It is a requirement for a person to possess a valid identity card in order to access numerous services, including opening a bank account, obtaining credit or loans, reporting to the tax authority, obtaining a marriage certificate, obtaining private health insurance, enrolling in social insurance programs, qualifying for cash transfers, food or other safety net programs (especially those provided by or through the government), obtaining a cell phone account, obtaining a passport, getting a drivers’ license, registering for and voting during national elections, registering a vehicle, obtaining health care, purchasing property such as a house, and obtaining tuition assistance for education. Furthermore, Government agencies and programs are not expected to issue their own forms of identity cards because the DCNR is the only authority for issuing the Omang. However, the electoral registration card and old age pension scheme card are issued on the basis of the Omang but they are not national ID cards per se. Other government institutions use this one identity created to facilitate data authentication through system interfaces and integration of data. The organic linkage of the National Identification System (NIS) with the Births and Deaths registration system (BDRS) has been mutually beneficial. The ongoing project of establishing a Population Register or People Hub will further improve the interoperability of systems. Despite this Inter-Agency information flow and interoperability described above, there are some information communication technology (ICT) related constraints. While ICT infrastructure is available, in some very few instances the network is unstable. Specialized ICT technical skills are scarce, and this has necessitated the dependence on international private contractors, especially for systems design and maintenance. As already indicated, Botswana has a single foundational Identity Management System which creates one identity per person pursuant to the current legal framework which is used several times by the person at various institutions, and by those other institutions, to facilitate transactions between themselves as individuals and service providers. For instance, the post office card is simply a debit card produced on the basis of the Omang. The same principle applies to the voter’s card, which is given as proof that somebody has registered and is issued purely on the basis of the identity card issued under national registration. Also, the Electoral Act is explicit that a valid Omang is a requirement for one to register for elections and to be given a voter registration card and to vote in elections. The Electoral act, Ch0209s54]54(b) states that every voter desiring to vote shall go to the polling station where the voter is registered to vote, and shall produce his or her voter registration card and identity card to the presiding officer.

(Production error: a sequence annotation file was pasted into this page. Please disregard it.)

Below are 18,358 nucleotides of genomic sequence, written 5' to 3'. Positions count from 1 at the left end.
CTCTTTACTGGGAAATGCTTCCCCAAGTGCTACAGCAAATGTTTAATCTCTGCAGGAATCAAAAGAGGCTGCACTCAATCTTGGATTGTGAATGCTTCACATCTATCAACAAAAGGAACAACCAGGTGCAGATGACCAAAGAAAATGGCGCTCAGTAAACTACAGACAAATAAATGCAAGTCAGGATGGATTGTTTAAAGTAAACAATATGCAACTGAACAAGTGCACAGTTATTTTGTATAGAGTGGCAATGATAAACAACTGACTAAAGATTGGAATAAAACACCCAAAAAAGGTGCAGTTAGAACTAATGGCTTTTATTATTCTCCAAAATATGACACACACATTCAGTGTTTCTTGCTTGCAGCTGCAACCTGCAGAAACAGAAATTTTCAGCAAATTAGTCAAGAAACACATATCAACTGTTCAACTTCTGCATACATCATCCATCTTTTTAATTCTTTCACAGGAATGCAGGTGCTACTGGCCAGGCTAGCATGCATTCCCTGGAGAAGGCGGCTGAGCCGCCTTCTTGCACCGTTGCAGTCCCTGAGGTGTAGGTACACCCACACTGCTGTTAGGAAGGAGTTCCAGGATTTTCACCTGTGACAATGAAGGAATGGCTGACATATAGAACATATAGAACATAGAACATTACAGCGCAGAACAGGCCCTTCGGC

11. Did the initiative improve integrity and/or accountability in public service? (If applicable)
NON APPLLICABLE

 12. Were special measures put in place to ensure that the initiative benefits women and girls and improves the situation of the poorest and most vulnerable? (If applicable)
NON APPLLICABLE

Contact Information

Institution Name:   civil and National Registration
Institution Type:   Government Department  
Contact Person:   Caroline Davids Okello-Wengi
Title:   Director for Civil and National Registration  
Telephone/ Fax:   +267 3611445/3959998
Institution's / Project's Website:  
E-mail:   cokello-wengi@gov.bw  
Address:   Private Bag 00240 Gaborone,Botswana
Postal Code:   00267
City:   Gaborone
State/Province:   Gaborone
Country: